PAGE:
After some painful inner debate, Griffiths agreed to this and, in 1955, he embarked for India with Alapatt. At the time, he wrote to a friend: “I am going to discover the other half of my soul.” After arriving and visiting some spiritual centres in the country, they settled in Kengeri in Bangalore with the goal of building a monastery there. That project was eventually unsuccessful as Griffiths left the location in 1958, saying that he found it “too Western”.
Griffiths then joined with a Belgian monk, Father Francis Acharya OCSO at his Kurisumala Ashram (“Mountain of the Cross”), a Syriac Rite monastery of the Syro-Malankara Catholic Church in Kerala. They sought to develop a form of monastic life based in the Indian tradition, adopting the saffron garments of an Indian sannyasi (an ascetic or monk). During that time he continued his studies in the religions and cultures of India, writing Christ in India while there. He also visited the United States during the period, giving a number of talks about East–West dialogue and was interviewed by CBS television.
Later, in 1968, Griffiths moved to the Saccidananda Ashram (also known as Shantivanam; Tamil for “forest of peace”) in Tamil Nadu, South India, which had been founded in 1950 by the French Benedictine monk Abhishiktananda (Henri Le Saux OSB) along with a French-man, the Abbé Jules Monchanin. The two had developed a religious lifestyle which was completely expressed in authentic Indian fashion, using English, Sanskrit and Tamil in their religious services. They had built the ashram buildings by hand in the style of the poor of the country.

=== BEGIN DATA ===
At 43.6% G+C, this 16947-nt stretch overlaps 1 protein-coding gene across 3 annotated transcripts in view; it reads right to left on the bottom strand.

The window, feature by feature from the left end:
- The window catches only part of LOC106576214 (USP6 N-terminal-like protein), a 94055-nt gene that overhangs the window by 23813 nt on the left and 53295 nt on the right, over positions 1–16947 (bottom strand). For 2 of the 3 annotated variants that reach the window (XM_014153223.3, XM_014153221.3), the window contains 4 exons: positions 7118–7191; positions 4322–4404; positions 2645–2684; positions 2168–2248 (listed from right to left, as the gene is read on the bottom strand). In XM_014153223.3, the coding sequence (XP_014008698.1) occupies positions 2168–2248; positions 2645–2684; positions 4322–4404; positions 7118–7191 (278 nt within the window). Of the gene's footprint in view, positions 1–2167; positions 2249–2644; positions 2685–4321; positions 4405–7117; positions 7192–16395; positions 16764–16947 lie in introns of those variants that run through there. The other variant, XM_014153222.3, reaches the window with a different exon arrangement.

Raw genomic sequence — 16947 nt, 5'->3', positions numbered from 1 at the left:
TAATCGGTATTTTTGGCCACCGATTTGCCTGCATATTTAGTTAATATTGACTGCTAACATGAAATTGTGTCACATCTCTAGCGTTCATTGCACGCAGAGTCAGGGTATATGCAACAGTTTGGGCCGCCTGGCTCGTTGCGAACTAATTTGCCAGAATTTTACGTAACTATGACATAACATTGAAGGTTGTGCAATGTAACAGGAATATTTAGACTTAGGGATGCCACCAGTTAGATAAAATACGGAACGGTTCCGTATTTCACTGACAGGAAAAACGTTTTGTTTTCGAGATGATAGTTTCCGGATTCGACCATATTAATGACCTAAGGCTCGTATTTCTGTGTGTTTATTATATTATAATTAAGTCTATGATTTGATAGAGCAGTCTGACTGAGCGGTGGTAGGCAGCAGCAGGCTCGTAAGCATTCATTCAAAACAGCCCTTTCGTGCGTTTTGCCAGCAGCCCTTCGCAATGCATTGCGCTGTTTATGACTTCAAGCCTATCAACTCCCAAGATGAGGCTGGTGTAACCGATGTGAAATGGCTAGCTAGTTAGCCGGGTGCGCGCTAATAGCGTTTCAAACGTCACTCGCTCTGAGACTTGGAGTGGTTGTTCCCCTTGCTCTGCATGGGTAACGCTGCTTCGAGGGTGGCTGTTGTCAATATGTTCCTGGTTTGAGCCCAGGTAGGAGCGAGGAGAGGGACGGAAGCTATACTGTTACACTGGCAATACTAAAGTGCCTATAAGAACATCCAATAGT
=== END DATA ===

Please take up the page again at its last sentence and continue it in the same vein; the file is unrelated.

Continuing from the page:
In Shantivanam Griffiths resumed his studies of Indian thought, trying to relate it to Christian theology. At this point, he became known as “Swami Dayananda” (bliss of compassion). He wrote 12 books on Hindu–Christian dialogue. During this period, Griffiths desired to reconnect himself with the Benedictine order and sought a monastic congregation which would accept him in the way of life he had developed over the decades. He was welcomed by the Camaldolese monks, and he and the ashram became a part of their congregation.
In January 1990, Griffiths suffered a stroke in his room at the ashram. A month later, to the day, he was declared healed. The following year, he began a period of extensive travel program, making annual visits to the United States, then later to Europe and Australia, where he met the Dalai Lama. He continued his journey, giving lectures in Germany and England. He arrived back at the ashram in October 1992, where an Australian film crew was awaiting him to make a documentary about his life, which was released as A Human Search.
Three days after the completion of filming, on his 86th birthday, Griffiths had a major stroke. The following month, he had a further series of strokes. He died at Shantivanam on 13 May 1993, aged 86.

Roland R. Ropers

Photograph by Anders Blichfeldt